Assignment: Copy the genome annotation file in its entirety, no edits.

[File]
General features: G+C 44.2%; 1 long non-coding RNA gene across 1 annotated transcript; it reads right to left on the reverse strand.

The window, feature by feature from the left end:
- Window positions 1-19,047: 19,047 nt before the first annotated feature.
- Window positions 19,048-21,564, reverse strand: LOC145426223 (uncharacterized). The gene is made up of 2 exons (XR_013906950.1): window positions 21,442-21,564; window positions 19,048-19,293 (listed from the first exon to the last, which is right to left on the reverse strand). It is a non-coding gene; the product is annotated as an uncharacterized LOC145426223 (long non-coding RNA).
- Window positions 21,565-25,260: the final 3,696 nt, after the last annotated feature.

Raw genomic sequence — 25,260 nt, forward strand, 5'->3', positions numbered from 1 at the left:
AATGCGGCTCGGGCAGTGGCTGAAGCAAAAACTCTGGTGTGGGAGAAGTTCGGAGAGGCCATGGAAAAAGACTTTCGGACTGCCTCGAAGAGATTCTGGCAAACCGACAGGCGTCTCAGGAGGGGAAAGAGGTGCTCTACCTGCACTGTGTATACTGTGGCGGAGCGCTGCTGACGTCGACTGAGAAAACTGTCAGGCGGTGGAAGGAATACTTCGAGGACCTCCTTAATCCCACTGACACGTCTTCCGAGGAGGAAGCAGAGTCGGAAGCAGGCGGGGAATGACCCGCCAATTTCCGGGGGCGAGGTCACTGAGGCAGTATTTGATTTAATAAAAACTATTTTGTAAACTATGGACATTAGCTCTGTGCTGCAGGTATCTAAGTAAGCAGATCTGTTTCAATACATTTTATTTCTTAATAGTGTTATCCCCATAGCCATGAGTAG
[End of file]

General features: G+C 44.2%; 1 long non-coding RNA gene across 1 annotated transcript; it reads right to left on the reverse strand.

The window, feature by feature from the left end:
- Window positions 1-19,047: 19,047 nt before the first annotated feature.
- Window positions 19,048-21,564, reverse strand: LOC145426223 (uncharacterized). The gene is made up of 2 exons (XR_013906950.1): window positions 21,442-21,564; window positions 19,048-19,293 (listed from the first exon to the last, which is right to left on the reverse strand). It is a non-coding gene; the product is annotated as an uncharacterized LOC145426223 (long non-coding RNA).
- Window positions 21,565-25,260: the final 3,696 nt, after the last annotated feature.

Raw genomic sequence — 25,260 nt, forward strand, 5'->3', positions numbered from 1 at the left:
AATGCGGCTCGGGCAGTGGCTGAAGCAAAAACTCTGGTGTGGGAGAAGTTCGGAGAGGCCATGGAAAAAGACTTTCGGACTGCCTCGAAGAGATTCTGGCAAACCGACAGGCGTCTCAGGAGGGGAAAGAGGTGCTCTACCTGCACTGTGTATACTGTGGCGGAGCGCTGCTGACGTCGACTGAGAAAACTGTCAGGCGGTGGAAGGAATACTTCGAGGACCTCCTTAATCCCACTGACACGTCTTCCGAGGAGGAAGCAGAGTCGGAAGCAGGCGGGGAATGACCCGCCAATTTCCGGGGGCGAGGTCACTGAGGCAGTATTTGATTTAATAAAAACTATTTTGTAAACTATGGACATTAGCTCTGTGCTGCAGGTATCTAAGTAAGCAGATCTGTTTCAATACATTTTATTTCTTAATAGTGTTATCCCCATAGCCATGAGTAG